But yes. The museum is CAVERNOUS. So much unused and underutilized space that it honestly shocked me the first time I went through it. Spend on the Gilder Center money on giving it a much-needed facelift and leave the park alone.

        Even better – open up 77th side for use! Can anyone for the life of me explain why we have beautiful lawns of grass that nobody can access? No picnics. No spreading out with blankets to read.

        Every day, my dog stares mournfully at the squirrels prancing through the lawns on 77th and up the trees. Even if pets were only allowed at certain hours per CP’s rules, it would be an improvement.

        It’s always struck me ironic that the park bearing Teddy’s name is largely one that people can’t enjoy.

        But yeah. Gilder Center. Such an obvious ploy for a swanky soiree center a la the Guggenheim lobby. Nice try, AKRF.

      • John says:

        I appreciate the thoughtful comment.

        I ultimately believe that sacrificing a very small portion of the park for this project is well worthwhile. There will still be plenty of park space to enjoy all the things you love. This is a case where we can largely have our cake and eat it too.

        If the end result is to bring “way more people” into the museum, as you claim, that seems to be proof-positive that the addition is valued by the public. If increased visitors generate more interest in science, so much the better. If the project generates more revenue for the museum, that isn’t exactly a bad thing either.

      • Jay says:

        We aren’t losing anything because of this addition. The new addition is going over a concrete pad that I rarely see used other than some kids sitting on a bench while their group gets checked in.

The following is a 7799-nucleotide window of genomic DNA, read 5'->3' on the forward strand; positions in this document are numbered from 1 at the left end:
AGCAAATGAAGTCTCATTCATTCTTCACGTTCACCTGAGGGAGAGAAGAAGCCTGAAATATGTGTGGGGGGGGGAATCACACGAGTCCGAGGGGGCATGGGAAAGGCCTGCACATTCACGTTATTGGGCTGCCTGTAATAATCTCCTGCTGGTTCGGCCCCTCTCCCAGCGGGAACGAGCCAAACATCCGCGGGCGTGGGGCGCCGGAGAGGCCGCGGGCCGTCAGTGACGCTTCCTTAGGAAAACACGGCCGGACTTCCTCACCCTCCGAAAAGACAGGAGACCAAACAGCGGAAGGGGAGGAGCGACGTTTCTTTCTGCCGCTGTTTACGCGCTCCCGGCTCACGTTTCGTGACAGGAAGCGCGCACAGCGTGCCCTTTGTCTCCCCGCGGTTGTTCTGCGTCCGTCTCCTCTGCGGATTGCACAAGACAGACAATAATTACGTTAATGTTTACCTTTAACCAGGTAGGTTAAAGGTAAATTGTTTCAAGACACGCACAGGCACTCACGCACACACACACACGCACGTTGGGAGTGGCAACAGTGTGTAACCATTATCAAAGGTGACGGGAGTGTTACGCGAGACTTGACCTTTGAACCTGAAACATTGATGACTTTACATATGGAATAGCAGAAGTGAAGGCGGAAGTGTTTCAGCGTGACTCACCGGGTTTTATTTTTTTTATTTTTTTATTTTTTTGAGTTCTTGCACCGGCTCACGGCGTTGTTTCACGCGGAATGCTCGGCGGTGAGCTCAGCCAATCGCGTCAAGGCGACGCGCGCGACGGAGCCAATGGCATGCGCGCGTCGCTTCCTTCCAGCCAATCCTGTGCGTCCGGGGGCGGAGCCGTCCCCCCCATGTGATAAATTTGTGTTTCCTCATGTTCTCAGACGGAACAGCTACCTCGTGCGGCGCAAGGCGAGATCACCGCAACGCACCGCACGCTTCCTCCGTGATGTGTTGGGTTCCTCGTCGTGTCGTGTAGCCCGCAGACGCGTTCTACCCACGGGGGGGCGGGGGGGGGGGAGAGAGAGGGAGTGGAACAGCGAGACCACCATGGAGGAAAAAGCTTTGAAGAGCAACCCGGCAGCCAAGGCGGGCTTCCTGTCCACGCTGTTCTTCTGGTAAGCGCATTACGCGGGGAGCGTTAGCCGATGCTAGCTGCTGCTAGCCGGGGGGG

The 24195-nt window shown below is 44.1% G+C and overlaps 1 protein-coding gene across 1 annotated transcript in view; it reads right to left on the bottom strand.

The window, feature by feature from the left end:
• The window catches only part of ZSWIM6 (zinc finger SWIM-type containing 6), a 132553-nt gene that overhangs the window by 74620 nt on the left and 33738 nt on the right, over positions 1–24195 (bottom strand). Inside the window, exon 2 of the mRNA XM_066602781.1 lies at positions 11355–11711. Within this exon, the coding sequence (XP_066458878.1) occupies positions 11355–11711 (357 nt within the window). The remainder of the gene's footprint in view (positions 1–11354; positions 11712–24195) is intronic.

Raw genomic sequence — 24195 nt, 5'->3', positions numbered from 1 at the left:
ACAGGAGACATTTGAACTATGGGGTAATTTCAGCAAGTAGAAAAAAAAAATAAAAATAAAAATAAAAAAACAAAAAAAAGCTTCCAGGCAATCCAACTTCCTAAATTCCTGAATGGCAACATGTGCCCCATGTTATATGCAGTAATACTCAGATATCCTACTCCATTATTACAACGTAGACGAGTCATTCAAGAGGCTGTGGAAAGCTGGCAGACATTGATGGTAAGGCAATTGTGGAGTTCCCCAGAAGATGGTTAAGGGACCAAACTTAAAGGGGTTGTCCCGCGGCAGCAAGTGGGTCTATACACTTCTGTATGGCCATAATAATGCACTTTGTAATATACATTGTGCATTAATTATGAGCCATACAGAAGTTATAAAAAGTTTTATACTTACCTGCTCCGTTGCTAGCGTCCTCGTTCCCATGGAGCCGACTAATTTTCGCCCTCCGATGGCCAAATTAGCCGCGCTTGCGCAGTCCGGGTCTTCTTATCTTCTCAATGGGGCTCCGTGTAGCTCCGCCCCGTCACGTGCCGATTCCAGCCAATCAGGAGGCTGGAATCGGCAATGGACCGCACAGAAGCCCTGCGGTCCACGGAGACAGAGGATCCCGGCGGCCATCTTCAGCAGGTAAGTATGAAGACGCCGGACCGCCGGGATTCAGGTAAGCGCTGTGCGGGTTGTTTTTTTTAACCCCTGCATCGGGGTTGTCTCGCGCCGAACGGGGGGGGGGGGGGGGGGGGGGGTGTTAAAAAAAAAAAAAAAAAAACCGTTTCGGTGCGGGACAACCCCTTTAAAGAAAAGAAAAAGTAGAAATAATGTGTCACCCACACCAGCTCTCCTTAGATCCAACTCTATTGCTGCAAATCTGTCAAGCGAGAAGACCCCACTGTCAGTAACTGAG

The museum has expanded before because it’s a great resource to the community and the city. The NIMBYs present at these meetings would have protested the new Rose Center simply because they’d prefer the UWS to be a museum in itself. Change is scary for the old folks. I understand, but you are doing the future a disservice.

        • Terry says:

          Not true. We are losing seven tall, healthy, beautiful oaks and the cool shady tree canopy. This is NOT just “a concrete pad”– The new building will cover a stretch of lawn with trees and plantings on the right side, an area with two magnificent oaks and greenery in front of the Weston Pavilion entrance, and a lovely triangular garden separating the walkway. None of this is seen in the misleading photo above. We treasure the tall shade trees, pretty flowers and plantings, and quiet neighborhood green space and don’t want to lose them.

    6. JP says:

      I am a UWS resident, under 40 and not white. And I am very much against this expansion plan. There is a reason that the Museum has been keeping these plans and hearings as quiet as possible – they know that if the public gets full and transparent information on what is planned and the consequences then the force of opposition will be overwhelming. It has been up to the neighborhood residents to publicize the Museum’s plans to the neighborhood and city. The Museum does NOT own the parkland upon which it intends to construct nor will its expansion be created primarily for educational purposes. It will be an event space. And this project will be funded largely with our taxpayer money. Once you lose parkland, you do NOT get it back.

    7. Wendy says:

      I was just at a get-together with one of the UWS’s elected officials, who told me that building this addition will allow the two sides of the museum to connect, which would be a huge improvement to the museum. Right now you have to walk all the way around to get to the hall of gems, for example. The outside area affected is somewhat small and not really utilized at the moment. The construction would take 3 years. which is really the most inconvenient thing about the project. If, as a quid pro quo, they would allow residents of 10024 to enter the museum free, like the Museum of the City of New York does with its neighborhood, that would be a good tradeoff imho.